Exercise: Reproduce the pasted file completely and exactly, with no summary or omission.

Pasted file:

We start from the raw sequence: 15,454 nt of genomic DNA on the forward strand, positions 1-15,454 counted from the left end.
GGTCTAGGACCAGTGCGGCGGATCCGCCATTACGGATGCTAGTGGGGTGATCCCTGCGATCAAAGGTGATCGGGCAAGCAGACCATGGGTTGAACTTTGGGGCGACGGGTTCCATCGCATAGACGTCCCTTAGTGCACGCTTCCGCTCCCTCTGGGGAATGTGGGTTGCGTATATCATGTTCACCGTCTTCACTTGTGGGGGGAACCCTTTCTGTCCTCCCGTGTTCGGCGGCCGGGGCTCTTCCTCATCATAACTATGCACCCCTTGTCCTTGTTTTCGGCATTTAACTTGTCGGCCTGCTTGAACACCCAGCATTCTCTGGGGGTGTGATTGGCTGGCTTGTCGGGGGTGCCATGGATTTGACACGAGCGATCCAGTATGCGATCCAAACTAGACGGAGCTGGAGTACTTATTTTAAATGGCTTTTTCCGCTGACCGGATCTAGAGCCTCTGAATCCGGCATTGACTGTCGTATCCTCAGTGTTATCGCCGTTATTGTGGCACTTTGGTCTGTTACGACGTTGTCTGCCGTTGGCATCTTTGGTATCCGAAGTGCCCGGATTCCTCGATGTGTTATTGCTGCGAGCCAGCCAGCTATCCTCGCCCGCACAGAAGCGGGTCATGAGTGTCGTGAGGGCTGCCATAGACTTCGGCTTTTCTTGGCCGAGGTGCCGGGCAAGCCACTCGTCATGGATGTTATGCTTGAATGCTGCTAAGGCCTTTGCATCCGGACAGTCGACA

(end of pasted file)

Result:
We start from the raw sequence: 15,454 nt of genomic DNA on the forward strand, positions 1-15,454 counted from the left end.
GGTCTAGGACCAGTGCGGCGGATCCGCCATTACGGATGCTAGTGGGGTGATCCCTGCGATCAAAGGTGATCGGGCAAGCAGACCATGGGTTGAACTTTGGGGCGACGGGTTCCATCGCATAGACGTCCCTTAGTGCACGCTTCCGCTCCCTCTGGGGAATGTGGGTTGCGTATATCATGTTCACCGTCTTCACTTGTGGGGGGAACCCTTTCTGTCCTCCCGTGTTCGGCGGCCGGGGCTCTTCCTCATCATAACTATGCACCCCTTGTCCTTGTTTTCGGCATTTAACTTGTCGGCCTGCTTGAACACCCAGCATTCTCTGGGGGTGTGATTGGCTGGCTTGTCGGGGGTGCCATGGATTTGACACGAGCGATCCAGTATGCGATCCAAACTAGACGGAGCTGGAGTACTTATTTTAAATGGCTTTTTCCGCTGACCGGATCTAGAGCCTCTGAATCCGGCATTGACTGTCGTATCCTCAGTGTTATCGCCGTTATTGTGGCACTTTGGTCTGTTACGACGTTGTCTGCCGTTGGCATCTTTGGTATCCGAAGTGCCCGGATTCCTCGATGTGTTATTGCTGCGAGCCAGCCAGCTATCCTCGCCCGCACAGAAGCGGGTCATGAGTGTCGTGAGGGCTGCCATAGACTTCGGCTTTTCTTGGCCGAGGTGCCGGGCAAGCCACTCGTCATGGATGTTATGCTTGAATGCTGCTAAGGCCTTTGCATCCGGACAGTCGACA